This Pine had an average year with some difficulty getting water into the root mass. There’s loads of soil mass in there but a narrow opening into which it’s planted.
Possibly as a result, the lower extending branch to the left got weaker to the point were it was unlikely to bounce back. This was a branch that I was 50/50 on keeping anyway design wise and combined with Shore Pines trait of dropping lower branches, was unlikely to have stayed the course long term.
A long way to go in development but a few years in I’m happy with the result so far. I’m planning a better option for watering next year.
For those who follow me on Instagram you’ll know that back on day 1 of lockdown in Northern Ireland I decided that it might be fun to do a daily post there and, thanks to Facebook global domination, share it their as well.
Here we are 100 days later and I’ve decided it’s a nice round number to stop at. I’ve enjoyed doing the posts but time to resume my more chaotic posting system. As you can plainly see I’m also trying to breath life into this blog. As usual I’ll get carried away and no doubt I’ll slow it down to a drip 💧
As I posted precious little here during lockdown I thought I’d add a gallery as well of some of the trees etc that I posted over the last 100 days.
I picked up this Pinus Nigra back in 2014. It had previously been a bonsai but when the owner died it spent about 5 years in open ground before being transferred into this large pot and kept as you see it for many years.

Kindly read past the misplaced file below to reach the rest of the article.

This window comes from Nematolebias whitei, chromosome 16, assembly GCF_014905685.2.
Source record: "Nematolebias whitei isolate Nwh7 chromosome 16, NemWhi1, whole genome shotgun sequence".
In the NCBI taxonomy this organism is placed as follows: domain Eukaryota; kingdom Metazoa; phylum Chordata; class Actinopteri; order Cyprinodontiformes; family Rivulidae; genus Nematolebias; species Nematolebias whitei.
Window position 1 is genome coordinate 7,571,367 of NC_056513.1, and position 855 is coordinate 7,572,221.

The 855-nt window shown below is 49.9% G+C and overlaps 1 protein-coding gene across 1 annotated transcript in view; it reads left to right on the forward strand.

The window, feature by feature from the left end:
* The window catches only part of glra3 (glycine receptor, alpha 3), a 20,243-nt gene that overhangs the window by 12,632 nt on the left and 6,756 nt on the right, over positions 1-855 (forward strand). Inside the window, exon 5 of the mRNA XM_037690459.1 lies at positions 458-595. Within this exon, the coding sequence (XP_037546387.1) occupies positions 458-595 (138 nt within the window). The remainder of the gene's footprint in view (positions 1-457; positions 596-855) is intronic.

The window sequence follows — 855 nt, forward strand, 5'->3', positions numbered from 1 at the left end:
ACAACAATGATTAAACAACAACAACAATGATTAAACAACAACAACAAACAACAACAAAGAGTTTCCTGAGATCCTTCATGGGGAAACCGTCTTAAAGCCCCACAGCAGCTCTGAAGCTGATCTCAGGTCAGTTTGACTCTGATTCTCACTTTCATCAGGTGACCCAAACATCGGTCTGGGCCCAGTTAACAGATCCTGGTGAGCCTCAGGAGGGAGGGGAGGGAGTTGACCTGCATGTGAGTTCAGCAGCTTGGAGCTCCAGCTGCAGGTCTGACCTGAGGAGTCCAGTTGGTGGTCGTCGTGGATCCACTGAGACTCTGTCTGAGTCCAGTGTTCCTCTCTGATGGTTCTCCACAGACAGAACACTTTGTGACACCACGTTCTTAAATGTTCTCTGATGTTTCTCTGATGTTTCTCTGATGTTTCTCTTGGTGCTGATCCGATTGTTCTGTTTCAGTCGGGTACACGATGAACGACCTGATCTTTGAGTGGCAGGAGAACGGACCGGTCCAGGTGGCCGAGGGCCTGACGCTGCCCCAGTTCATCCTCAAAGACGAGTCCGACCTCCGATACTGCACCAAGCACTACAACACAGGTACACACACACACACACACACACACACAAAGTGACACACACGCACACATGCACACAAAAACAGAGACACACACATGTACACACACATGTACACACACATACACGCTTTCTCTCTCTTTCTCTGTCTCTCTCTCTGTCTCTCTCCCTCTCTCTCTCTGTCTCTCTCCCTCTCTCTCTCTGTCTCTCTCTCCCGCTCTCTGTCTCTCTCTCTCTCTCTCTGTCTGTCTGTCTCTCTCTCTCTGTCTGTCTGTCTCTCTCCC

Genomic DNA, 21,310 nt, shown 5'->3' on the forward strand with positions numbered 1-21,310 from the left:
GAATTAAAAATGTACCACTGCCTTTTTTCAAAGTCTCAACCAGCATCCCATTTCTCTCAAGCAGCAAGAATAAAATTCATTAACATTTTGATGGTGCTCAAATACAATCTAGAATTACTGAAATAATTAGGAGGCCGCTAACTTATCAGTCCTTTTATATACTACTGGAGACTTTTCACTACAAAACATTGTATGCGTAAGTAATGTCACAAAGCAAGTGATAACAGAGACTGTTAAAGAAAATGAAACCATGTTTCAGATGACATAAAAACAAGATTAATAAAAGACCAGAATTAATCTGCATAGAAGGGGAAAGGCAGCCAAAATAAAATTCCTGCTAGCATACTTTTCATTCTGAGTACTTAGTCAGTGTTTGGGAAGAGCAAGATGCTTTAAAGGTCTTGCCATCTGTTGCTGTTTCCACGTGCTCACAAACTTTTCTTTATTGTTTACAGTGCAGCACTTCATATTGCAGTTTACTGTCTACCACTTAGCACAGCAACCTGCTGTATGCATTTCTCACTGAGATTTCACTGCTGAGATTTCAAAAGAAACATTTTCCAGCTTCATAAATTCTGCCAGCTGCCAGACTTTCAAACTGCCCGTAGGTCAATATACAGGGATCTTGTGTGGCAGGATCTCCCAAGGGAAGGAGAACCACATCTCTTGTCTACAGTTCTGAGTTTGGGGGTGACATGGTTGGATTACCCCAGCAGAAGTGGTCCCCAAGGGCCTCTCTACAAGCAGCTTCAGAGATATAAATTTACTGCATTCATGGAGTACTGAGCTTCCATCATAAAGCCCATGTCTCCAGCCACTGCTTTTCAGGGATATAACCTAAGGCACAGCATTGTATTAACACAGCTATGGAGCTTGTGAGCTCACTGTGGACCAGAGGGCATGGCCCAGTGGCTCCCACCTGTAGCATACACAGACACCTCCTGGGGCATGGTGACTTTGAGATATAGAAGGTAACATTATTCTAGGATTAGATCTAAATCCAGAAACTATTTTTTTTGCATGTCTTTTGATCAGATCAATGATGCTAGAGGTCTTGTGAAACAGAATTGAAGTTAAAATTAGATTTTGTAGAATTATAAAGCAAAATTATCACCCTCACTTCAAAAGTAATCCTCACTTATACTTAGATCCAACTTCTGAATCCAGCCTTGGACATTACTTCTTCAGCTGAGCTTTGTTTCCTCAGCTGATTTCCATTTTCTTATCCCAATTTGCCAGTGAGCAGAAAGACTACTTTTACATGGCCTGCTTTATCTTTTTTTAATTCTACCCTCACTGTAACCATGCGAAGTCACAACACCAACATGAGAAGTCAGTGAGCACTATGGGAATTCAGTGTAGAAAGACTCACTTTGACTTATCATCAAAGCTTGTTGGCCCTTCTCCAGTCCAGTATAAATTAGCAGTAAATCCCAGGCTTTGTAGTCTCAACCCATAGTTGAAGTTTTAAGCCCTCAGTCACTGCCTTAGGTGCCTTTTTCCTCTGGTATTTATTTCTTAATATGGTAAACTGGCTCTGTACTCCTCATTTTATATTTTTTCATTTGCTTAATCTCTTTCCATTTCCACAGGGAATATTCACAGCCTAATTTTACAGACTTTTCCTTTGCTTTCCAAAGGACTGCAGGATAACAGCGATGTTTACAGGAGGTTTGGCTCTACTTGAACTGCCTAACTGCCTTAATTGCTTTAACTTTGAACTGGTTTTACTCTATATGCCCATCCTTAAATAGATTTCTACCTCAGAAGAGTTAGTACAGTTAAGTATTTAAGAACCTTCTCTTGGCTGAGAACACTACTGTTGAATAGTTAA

below we see the tree being removed from the pot. No easy task as the owner wanted to keep the blue pot intact which caused us to have big issues getting it out with roots attached!!
This is the tree potted up and removal of some unwanted branches.
This is the tree in September 2019 after several years getting it to regrow roots and start the process of back budding.
And after a wiring of the primary structure and another chasing back of terminal buds to induce further back budding.
Two weeks ago I started the process of removing the grass from my back garden. More space for display and additional drainage due to seasonal flooding were my aims.
This was the starting point.
First step was getting a micro digger in.
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Next up was 16 tonne of stone, some decorative some for drainage.
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Then it was time to start adding trees. I opted to use temporary bench legs while I figure out the layout that suits me best. I’ll replace them when I’m 100% on the spacing etc. I’ve also a few monkey poles to add and some underplanting. I’m also looking for a nice piece of bog oak to use as a sculpture/feature. I’m still looking.
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That’s the front part of the garden nearly complete. Next up is the back with a new Polytunnel.